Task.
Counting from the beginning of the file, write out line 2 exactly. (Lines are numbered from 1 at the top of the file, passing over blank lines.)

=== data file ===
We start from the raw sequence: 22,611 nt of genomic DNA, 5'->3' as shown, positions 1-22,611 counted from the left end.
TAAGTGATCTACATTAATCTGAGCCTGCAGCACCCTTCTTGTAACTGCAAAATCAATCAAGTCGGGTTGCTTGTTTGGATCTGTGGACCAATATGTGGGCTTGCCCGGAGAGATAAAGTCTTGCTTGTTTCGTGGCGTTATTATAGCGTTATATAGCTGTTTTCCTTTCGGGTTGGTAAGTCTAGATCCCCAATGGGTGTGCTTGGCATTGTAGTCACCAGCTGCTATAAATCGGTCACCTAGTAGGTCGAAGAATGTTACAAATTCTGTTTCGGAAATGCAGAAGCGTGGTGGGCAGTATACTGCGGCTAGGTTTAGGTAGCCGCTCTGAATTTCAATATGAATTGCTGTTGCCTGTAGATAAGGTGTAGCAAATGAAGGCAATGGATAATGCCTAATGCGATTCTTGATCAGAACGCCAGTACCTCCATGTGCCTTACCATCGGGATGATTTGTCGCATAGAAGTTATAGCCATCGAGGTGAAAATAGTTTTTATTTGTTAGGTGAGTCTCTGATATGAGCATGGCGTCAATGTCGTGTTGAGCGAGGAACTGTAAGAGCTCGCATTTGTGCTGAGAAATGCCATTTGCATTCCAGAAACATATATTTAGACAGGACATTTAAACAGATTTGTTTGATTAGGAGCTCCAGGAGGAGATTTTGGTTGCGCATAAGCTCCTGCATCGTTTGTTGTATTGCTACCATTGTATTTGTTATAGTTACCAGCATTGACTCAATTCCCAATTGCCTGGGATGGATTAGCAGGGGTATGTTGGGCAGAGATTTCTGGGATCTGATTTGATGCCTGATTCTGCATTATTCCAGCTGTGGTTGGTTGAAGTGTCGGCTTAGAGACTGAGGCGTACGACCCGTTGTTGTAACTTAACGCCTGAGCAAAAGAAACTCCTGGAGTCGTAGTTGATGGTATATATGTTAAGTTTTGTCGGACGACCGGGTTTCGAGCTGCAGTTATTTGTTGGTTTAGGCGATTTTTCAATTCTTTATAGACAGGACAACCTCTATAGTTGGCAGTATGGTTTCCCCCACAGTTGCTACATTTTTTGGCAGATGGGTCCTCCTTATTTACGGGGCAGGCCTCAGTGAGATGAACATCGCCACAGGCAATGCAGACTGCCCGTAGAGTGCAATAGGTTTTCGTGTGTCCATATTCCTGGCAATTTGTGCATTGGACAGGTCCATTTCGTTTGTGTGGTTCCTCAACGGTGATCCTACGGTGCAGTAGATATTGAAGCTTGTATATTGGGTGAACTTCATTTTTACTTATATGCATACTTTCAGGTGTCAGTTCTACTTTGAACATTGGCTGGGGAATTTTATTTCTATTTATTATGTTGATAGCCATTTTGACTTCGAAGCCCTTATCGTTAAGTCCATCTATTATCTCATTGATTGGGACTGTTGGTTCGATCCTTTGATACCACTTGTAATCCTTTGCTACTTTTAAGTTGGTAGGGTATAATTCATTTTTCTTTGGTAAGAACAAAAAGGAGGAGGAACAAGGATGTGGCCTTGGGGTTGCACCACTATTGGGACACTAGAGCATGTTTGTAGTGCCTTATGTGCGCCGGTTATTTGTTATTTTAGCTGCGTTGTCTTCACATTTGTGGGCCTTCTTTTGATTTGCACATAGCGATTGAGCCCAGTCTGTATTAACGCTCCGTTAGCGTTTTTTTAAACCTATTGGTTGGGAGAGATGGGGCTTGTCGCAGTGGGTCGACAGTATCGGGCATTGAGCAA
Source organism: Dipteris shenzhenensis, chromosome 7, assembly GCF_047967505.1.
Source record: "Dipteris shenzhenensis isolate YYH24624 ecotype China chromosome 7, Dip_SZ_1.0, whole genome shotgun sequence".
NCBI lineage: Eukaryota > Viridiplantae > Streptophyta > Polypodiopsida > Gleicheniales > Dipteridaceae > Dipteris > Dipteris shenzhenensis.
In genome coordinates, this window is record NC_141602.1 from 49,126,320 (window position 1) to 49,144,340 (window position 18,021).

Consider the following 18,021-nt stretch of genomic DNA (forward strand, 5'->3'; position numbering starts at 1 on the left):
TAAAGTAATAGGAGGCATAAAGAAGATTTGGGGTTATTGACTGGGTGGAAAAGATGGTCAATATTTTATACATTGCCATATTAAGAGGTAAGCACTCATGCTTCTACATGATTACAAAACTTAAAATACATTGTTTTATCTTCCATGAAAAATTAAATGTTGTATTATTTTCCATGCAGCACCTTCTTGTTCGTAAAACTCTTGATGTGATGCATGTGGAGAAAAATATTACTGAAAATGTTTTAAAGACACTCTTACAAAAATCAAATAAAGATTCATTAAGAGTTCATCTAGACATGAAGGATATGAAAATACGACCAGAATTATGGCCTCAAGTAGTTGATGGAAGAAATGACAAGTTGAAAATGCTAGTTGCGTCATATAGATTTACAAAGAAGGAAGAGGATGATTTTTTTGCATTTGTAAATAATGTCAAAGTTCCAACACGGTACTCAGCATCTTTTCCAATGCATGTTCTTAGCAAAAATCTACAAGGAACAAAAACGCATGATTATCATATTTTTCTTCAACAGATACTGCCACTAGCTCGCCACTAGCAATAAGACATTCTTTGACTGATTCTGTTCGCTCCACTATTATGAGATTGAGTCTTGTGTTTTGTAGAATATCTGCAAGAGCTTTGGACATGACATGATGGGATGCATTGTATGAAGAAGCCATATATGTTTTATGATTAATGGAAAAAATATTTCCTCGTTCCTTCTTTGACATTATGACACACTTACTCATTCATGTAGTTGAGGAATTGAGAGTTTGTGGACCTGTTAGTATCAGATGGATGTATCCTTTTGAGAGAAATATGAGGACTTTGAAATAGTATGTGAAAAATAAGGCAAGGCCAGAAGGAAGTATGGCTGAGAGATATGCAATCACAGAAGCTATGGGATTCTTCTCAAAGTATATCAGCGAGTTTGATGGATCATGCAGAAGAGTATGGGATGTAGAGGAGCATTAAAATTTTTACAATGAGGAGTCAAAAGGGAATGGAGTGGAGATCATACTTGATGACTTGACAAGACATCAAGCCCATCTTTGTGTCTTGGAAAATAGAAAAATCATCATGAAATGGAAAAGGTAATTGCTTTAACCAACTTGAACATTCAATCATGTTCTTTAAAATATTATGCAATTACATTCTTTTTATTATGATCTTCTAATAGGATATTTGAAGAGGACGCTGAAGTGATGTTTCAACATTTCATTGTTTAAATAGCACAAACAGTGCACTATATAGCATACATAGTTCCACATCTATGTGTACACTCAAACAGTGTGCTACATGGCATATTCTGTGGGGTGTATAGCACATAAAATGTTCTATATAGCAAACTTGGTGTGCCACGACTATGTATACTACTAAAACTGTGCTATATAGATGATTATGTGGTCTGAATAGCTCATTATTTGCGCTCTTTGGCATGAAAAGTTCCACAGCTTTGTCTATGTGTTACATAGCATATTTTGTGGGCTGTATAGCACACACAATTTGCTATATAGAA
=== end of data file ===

TAAGTGATCTACATTAATCTGAGCCTGCAGCACCCTTCTTGTAACTGCAAAATCAATCAAGTCGGGTTGCTTGTTTGGATCTGTGGACCAATATGTGGGCTTGCCCGGAGAGATAAAGTCTTGCTTGTTTCGTGGCGTTATTATAGCGTTATATAGCTGTTTTCCTTTCGGGTTGGTAAGTCTAGATCCCCAATGGGTGTGCTTGGCATTGTAGTCACCAGCTGCTATAAATCGGTCACCTAGTAGGTCGAAGAATGTTACAAATTCTGTTTCGGAAATGCAGAAGCGTGGTGGGCAGTATACTGCGGCTAGGTTTAGGTAGCCGCTCTGAATTTCAATATGAATTGCTGTTGCCTGTAGATAAGGTGTAGCAAATGAAGGCAATGGATAATGCCTAATGCGATTCTTGATCAGAACGCCAGTACCTCCATGTGCCTTACCATCGGGATGATTTGTCGCATAGAAGTTATAGCCATCGAGGTGAAAATAGTTTTTATTTGTTAGGTGAGTCTCTGATATGAGCATGGCGTCAATGTCGTGTTGAGCGAGGAACTGTAAGAGCTCGCATTTGTGCTGAGAAATGCCATTTGCATTCCAGAAACATATATTTAGACAGGACATTTAAACAGATTTGTTTGATTAGGAGCTCCAGGAGGAGATTTTGGTTGCGCATAAGCTCCTGCATCGTTTGTTGTATTGCTACCATTGTATTTGTTATAGTTACCAGCATTGACTCAATTCCCAATTGCCTGGGATGGATTAGCAGGGGTATGTTGGGCAGAGATTTCTGGGATCTGATTTGATGCCTGATTCTGCATTATTCCAGCTGTGGTTGGTTGAAGTGTCGGCTTAGAGACTGAGGCGTACGACCCGTTGTTGTAACTTAACGCCTGAGCAAAAGAAACTCCTGGAGTCGTAGTTGATGGTATATATGTTAAGTTTTGTCGGACGACCGGGTTTCGAGCTGCAGTTATTTGTTGGTTTAGGCGATTTTTCAATTCTTTATAGACAGGACAACCTCTATAGTTGGCAGTATGGTTTCCCCCACAGTTGCTACATTTTTTGGCAGATGGGTCCTCCTTATTTACGGGGCAGGCCTCAGTGAGATGAACATCGCCACAGGCAATGCAGACTGCCCGTAGAGTGCAATAGGTTTTCGTGTGTCCATATTCCTGGCAATTTGTGCATTGGACAGGTCCATTTCGTTTGTGTGGTTCCTCAACGGTGATCCTACGGTGCAGTAGATATTGAAGCTTGTATATTGGGTGAACTTCATTTTTACTTATATGCATACTTTCAGGTGTCAGTTCTACTTTGAACATTGGCTGGGGAATTTTATTTCTATTTATTATGTTGATAGCCATTTTGACTTCGAAGCCCTTATCGTTAAGTCCATCTATTATCTCATTGATTGGGACTGTTGGTTCGATCCTTTGATACCACTTGTAATCCTTTGCTACTTTTAAGTTGGTAGGGTATAATTCATTTTTCTTTGGTAAGAACAAAAAGGAGGAGGAACAAGGATGTGGCCTTGGGGTTGCACCACTATTGGGACACTAGAGCATGTTTGTAGTGCCTTATGTGCGCCGGTTATTTGTTATTTTAGCTGCGTTGTCTTCACATTTGTGGGCCTTCTTTTGATTTGCACATAGCGATTGAGCCCAGTCTGTATTAACGCTCCGTTAGCGTTTTTTTAAACCTATTGGTTGGGAGAGATGGGGCTTGTCGCAGTGGGTCGACAGTATCGGGCATTGAGCAA